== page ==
Despite the absence of government regulation on virtual currency anywhere, the horrors of MtGox have forced the hand of officials in both Japan and the U.S. to take some sort of action.
As reported by Wall Street Journal, authorities are now starting to take more of an interest in the case after initially turning a cold shoulder to it.
Previously, a Financial Services Agency (FSA) representative had said that bitcoin exchanges “aren’t subject to our regulatory oversight.” Despite playing host to what once had been the world’s largest bitcoin exchange, Japan had remained mum, and seemingly indifferent, toward virtual currencies, choosing not to support them nor interfere with them.
FBS CopyTrade Launches a New Card Scanning Feature!Go to article >>
This changed Wednesday when Japan’s top government spokesman, Chief Cabinet Secretary Yoshihide Suga, said, “The government will take measures if necessary once we have an assessment of the situation.” In addition, Bank of Japan policy board member Koji Ishida commented on the potential regulation of Bitcoin, saying, “I think the Japanese government will make a proper assessment.” Interestingly, when contacted again on Wednesday, officials insisted that their stance had not changed on the issue.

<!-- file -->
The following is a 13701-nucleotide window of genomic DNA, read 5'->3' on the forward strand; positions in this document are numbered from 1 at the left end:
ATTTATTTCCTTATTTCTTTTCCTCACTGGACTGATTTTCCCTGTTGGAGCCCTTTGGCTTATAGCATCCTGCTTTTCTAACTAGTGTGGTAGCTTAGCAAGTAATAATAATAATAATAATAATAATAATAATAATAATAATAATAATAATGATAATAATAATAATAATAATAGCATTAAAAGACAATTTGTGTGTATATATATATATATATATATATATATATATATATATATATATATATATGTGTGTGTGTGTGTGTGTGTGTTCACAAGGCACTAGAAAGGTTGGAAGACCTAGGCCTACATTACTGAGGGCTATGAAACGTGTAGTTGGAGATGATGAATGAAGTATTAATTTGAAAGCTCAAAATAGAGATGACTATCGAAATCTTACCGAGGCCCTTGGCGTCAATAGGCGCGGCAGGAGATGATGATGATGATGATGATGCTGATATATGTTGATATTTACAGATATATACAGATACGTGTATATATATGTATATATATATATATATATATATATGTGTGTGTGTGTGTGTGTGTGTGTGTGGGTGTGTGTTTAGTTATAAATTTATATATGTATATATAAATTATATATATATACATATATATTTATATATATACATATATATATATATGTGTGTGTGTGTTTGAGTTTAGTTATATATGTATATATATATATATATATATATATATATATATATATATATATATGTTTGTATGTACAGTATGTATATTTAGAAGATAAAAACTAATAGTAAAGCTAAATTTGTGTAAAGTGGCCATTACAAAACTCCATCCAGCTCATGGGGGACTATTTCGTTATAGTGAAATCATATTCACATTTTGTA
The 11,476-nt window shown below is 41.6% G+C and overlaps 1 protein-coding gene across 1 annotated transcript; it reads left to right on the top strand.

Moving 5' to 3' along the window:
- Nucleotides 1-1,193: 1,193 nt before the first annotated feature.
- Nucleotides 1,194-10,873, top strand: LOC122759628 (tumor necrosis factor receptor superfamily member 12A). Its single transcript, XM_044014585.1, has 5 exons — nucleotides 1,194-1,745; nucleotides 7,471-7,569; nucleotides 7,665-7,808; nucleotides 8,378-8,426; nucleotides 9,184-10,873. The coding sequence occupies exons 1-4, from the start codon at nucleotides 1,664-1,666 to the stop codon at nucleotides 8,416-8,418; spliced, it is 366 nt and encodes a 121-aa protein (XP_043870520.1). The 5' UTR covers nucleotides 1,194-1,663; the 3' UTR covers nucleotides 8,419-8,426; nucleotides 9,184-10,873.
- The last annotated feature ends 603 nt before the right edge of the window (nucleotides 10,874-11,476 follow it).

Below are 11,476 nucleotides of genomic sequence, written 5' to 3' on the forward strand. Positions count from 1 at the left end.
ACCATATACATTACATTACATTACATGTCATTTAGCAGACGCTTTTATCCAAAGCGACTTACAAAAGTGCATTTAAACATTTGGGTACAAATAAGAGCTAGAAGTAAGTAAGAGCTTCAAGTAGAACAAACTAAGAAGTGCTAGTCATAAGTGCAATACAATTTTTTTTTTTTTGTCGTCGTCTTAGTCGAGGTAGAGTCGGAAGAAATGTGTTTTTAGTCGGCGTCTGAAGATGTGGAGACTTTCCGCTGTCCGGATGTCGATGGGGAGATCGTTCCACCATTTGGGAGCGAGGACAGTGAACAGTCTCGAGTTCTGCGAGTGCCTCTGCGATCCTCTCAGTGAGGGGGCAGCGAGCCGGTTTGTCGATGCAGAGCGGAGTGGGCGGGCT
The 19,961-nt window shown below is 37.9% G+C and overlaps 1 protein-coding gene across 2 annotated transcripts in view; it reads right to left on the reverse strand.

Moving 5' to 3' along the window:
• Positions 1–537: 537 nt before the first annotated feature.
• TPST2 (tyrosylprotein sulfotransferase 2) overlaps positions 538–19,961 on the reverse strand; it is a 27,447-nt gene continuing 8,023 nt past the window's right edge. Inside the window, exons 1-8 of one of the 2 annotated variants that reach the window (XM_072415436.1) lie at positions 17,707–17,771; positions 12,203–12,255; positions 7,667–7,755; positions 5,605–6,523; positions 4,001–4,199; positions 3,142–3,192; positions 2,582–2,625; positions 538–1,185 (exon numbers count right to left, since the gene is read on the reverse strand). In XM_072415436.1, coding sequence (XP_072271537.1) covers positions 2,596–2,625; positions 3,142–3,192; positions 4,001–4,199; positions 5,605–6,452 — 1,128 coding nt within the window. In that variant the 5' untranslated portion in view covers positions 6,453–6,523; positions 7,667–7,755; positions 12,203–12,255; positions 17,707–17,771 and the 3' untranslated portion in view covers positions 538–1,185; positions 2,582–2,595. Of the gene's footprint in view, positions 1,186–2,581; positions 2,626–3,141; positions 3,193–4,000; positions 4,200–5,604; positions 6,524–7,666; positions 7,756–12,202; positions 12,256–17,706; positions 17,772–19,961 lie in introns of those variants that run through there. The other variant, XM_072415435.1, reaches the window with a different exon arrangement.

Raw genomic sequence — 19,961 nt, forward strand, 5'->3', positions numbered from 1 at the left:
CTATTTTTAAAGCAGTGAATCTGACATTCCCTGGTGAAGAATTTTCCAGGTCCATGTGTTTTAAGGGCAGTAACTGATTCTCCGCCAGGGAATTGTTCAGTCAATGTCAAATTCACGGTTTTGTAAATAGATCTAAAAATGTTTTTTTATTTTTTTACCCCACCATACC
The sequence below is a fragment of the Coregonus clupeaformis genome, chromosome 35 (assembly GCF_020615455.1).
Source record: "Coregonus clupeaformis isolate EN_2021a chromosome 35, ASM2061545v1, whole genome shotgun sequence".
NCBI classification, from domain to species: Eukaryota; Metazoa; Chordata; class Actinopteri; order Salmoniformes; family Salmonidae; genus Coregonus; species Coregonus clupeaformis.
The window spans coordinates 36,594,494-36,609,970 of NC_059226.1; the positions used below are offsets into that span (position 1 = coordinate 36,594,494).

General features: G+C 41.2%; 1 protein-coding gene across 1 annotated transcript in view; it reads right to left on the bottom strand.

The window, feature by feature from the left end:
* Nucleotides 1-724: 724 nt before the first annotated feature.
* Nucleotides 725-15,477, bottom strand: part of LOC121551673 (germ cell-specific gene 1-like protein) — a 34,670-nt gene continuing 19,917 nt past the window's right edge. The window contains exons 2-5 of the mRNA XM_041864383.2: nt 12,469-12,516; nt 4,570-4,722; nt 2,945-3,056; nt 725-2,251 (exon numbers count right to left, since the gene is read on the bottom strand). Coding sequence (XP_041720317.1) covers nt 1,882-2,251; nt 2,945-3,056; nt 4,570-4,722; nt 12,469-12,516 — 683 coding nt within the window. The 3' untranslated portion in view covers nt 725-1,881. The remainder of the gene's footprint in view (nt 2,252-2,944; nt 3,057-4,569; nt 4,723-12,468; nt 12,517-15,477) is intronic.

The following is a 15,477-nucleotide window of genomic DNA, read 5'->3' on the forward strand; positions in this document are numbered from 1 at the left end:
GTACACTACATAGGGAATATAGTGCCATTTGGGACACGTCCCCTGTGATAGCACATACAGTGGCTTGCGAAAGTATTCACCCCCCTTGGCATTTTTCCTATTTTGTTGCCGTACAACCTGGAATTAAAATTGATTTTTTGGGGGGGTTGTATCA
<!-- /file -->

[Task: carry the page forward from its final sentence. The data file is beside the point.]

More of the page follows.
Meanwhile, WSJ also reports that federal prosecutors in New York have subpoenaed MtGox to preserve “documents among other things”, citing a person familiar with the matter.
The subpoena was sent this month, although its unclear exactly when. Also unclear is the impetus for its being sent and whether it relates directly to MtGox’s collapse, the events leading up to the collapse, or other issues. It can be speculated that it’s for investigations related to Silk Road and Bitinstant, which may have caused limitations when making withdrawals to certain customers. Gonzague Gay-Bouchery, MtGox Manager of Business Development, was quoted as saying to a customer encountered at MtGox headquarters that “There are also some ongoing investigations, which we cannot talk about.”
Therefore, it could very well be that officials, at least in the U.S. aren’t quite yet taking up the plight of Bitcoin customers, instead continuing to exercise their vigilance over money laundering and other criminal activity.